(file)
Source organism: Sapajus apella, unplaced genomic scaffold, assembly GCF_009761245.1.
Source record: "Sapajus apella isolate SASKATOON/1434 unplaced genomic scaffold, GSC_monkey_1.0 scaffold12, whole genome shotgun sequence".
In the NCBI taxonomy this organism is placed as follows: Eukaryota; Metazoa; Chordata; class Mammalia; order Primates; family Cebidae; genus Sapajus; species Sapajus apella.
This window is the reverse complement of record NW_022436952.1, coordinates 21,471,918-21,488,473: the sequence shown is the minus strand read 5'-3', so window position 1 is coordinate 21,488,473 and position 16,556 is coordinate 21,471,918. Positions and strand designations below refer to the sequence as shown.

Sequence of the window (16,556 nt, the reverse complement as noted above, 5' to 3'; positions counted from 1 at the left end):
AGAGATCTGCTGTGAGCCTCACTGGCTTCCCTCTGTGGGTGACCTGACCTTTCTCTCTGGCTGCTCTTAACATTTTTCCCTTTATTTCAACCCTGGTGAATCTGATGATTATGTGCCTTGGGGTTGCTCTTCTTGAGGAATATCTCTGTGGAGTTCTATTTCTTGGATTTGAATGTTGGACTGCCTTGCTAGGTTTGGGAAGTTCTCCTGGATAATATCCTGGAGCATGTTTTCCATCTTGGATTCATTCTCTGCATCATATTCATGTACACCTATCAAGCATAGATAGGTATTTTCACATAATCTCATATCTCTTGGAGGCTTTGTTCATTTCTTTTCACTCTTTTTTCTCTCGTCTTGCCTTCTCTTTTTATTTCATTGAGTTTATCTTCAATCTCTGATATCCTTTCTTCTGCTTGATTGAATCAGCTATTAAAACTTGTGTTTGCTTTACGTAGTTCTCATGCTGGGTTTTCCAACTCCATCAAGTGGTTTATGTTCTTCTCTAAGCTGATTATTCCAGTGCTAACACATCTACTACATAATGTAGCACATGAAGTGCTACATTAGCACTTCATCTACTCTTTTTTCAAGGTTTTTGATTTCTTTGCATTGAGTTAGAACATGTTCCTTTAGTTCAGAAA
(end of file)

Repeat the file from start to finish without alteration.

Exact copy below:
Source organism: Sapajus apella, unplaced genomic scaffold, assembly GCF_009761245.1.
Source record: "Sapajus apella isolate SASKATOON/1434 unplaced genomic scaffold, GSC_monkey_1.0 scaffold12, whole genome shotgun sequence".
In the NCBI taxonomy this organism is placed as follows: Eukaryota; Metazoa; Chordata; class Mammalia; order Primates; family Cebidae; genus Sapajus; species Sapajus apella.
This window is the reverse complement of record NW_022436952.1, coordinates 21,471,918-21,488,473: the sequence shown is the minus strand read 5'-3', so window position 1 is coordinate 21,488,473 and position 16,556 is coordinate 21,471,918. Positions and strand designations below refer to the sequence as shown.

Sequence of the window (16,556 nt, the reverse complement as noted above, 5' to 3'; positions counted from 1 at the left end):
AGAGATCTGCTGTGAGCCTCACTGGCTTCCCTCTGTGGGTGACCTGACCTTTCTCTCTGGCTGCTCTTAACATTTTTCCCTTTATTTCAACCCTGGTGAATCTGATGATTATGTGCCTTGGGGTTGCTCTTCTTGAGGAATATCTCTGTGGAGTTCTATTTCTTGGATTTGAATGTTGGACTGCCTTGCTAGGTTTGGGAAGTTCTCCTGGATAATATCCTGGAGCATGTTTTCCATCTTGGATTCATTCTCTGCATCATATTCATGTACACCTATCAAGCATAGATAGGTATTTTCACATAATCTCATATCTCTTGGAGGCTTTGTTCATTTCTTTTCACTCTTTTTTCTCTCGTCTTGCCTTCTCTTTTTATTTCATTGAGTTTATCTTCAATCTCTGATATCCTTTCTTCTGCTTGATTGAATCAGCTATTAAAACTTGTGTTTGCTTTACGTAGTTCTCATGCTGGGTTTTCCAACTCCATCAAGTGGTTTATGTTCTTCTCTAAGCTGATTATTCCAGTGCTAACACATCTACTACATAATGTAGCACATGAAGTGCTACATTAGCACTTCATCTACTCTTTTTTCAAGGTTTTTGATTTCTTTGCATTGAGTTAGAACATGTTCCTTTAGTTCAGAAA